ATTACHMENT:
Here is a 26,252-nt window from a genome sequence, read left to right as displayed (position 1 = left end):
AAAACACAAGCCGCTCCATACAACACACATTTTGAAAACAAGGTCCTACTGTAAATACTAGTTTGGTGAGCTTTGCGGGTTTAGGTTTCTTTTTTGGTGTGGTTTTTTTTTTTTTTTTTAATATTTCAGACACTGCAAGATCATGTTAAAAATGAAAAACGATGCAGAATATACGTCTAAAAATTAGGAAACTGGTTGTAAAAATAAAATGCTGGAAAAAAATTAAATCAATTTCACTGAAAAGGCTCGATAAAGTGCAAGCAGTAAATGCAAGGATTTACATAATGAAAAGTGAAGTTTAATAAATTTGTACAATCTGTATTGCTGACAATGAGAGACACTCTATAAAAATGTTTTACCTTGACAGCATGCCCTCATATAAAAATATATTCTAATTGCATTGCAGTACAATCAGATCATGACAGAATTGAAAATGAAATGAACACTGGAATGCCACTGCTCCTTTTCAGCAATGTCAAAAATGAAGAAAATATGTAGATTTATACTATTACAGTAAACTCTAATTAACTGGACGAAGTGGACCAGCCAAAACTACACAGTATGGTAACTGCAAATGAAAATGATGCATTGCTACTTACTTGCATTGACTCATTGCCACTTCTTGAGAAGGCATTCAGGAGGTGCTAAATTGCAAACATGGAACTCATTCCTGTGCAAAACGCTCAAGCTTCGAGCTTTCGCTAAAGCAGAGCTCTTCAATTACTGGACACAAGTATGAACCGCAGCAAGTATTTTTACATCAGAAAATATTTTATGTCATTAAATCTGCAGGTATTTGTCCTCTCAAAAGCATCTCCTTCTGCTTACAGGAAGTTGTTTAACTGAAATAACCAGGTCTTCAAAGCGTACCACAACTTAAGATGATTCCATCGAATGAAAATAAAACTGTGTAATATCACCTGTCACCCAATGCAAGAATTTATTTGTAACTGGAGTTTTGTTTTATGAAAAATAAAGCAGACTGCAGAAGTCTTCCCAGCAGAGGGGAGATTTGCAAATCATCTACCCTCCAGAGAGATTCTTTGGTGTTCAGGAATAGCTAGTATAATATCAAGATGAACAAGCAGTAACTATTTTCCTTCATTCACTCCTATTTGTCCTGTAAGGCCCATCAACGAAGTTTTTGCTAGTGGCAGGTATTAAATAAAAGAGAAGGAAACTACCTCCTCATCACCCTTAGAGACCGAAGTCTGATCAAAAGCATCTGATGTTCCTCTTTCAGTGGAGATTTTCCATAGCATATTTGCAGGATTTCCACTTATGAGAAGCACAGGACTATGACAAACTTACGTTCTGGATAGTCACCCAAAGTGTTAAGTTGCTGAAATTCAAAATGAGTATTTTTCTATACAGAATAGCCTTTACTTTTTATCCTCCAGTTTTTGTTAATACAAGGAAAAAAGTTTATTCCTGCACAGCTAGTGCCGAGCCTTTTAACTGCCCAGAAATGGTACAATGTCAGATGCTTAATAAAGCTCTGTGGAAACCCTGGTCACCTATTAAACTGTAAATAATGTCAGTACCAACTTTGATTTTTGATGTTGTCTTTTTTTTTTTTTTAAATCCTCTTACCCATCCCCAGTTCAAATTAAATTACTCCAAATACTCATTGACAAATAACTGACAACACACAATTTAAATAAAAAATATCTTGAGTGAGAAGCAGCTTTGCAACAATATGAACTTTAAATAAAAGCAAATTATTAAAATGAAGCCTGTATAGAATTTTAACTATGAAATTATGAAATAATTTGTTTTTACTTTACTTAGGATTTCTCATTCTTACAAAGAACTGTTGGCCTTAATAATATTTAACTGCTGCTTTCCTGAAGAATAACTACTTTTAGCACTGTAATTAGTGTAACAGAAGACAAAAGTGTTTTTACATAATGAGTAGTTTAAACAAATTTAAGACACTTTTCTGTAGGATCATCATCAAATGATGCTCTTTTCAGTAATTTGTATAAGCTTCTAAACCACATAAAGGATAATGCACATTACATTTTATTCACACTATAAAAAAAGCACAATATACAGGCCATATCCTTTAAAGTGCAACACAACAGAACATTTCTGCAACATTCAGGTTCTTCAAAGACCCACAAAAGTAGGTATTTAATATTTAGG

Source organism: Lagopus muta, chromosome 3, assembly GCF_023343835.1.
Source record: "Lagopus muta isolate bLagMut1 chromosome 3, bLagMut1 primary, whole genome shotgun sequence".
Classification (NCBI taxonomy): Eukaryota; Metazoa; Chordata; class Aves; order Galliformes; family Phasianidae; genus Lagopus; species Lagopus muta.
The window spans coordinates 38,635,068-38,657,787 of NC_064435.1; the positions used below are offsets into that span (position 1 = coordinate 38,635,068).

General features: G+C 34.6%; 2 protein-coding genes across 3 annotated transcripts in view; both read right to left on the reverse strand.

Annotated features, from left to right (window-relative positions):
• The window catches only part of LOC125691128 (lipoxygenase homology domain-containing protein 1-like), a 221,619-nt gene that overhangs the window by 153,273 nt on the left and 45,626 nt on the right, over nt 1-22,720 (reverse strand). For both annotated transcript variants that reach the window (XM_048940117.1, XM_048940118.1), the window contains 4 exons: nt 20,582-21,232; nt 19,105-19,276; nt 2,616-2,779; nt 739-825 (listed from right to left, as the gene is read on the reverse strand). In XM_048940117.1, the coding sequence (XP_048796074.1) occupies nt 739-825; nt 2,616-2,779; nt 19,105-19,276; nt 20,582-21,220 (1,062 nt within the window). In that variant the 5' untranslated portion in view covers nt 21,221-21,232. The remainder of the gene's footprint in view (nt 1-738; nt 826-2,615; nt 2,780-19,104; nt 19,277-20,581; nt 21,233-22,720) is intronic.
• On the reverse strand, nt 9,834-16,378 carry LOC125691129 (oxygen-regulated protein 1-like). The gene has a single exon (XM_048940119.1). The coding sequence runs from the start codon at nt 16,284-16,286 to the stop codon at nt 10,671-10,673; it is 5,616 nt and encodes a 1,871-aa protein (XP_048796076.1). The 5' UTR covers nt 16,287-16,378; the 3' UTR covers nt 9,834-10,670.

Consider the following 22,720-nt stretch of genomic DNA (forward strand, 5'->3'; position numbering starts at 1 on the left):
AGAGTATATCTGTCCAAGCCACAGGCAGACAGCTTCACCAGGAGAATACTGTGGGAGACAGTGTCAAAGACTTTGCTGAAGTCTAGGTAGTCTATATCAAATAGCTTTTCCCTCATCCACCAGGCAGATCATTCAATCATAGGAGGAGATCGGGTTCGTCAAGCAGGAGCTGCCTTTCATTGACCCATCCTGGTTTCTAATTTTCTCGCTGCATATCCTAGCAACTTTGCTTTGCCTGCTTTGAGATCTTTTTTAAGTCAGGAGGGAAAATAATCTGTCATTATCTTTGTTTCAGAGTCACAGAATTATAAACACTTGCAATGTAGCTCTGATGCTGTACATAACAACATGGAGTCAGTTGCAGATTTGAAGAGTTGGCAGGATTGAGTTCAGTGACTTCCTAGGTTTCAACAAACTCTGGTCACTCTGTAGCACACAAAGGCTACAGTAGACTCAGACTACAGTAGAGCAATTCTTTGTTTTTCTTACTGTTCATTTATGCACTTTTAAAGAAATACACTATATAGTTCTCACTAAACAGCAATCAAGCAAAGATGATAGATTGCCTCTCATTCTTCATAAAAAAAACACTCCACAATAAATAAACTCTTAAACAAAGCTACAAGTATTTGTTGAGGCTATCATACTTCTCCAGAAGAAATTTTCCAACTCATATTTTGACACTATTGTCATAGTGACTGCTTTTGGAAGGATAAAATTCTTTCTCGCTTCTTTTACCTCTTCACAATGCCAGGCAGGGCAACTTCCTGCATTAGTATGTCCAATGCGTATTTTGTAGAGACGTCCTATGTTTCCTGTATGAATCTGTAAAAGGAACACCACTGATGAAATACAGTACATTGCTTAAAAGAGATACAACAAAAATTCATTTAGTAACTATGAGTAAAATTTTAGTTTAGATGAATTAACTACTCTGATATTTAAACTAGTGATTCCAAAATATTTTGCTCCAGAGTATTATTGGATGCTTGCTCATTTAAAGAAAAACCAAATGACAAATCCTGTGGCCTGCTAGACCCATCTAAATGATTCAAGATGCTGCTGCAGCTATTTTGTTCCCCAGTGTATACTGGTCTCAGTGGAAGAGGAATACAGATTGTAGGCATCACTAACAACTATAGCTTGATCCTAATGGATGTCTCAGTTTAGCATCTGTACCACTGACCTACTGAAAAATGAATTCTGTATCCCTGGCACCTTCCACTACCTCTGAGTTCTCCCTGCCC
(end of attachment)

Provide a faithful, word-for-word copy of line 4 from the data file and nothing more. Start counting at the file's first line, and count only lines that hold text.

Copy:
Source record: "Lagopus muta isolate bLagMut1 chromosome 3, bLagMut1 primary, whole genome shotgun sequence".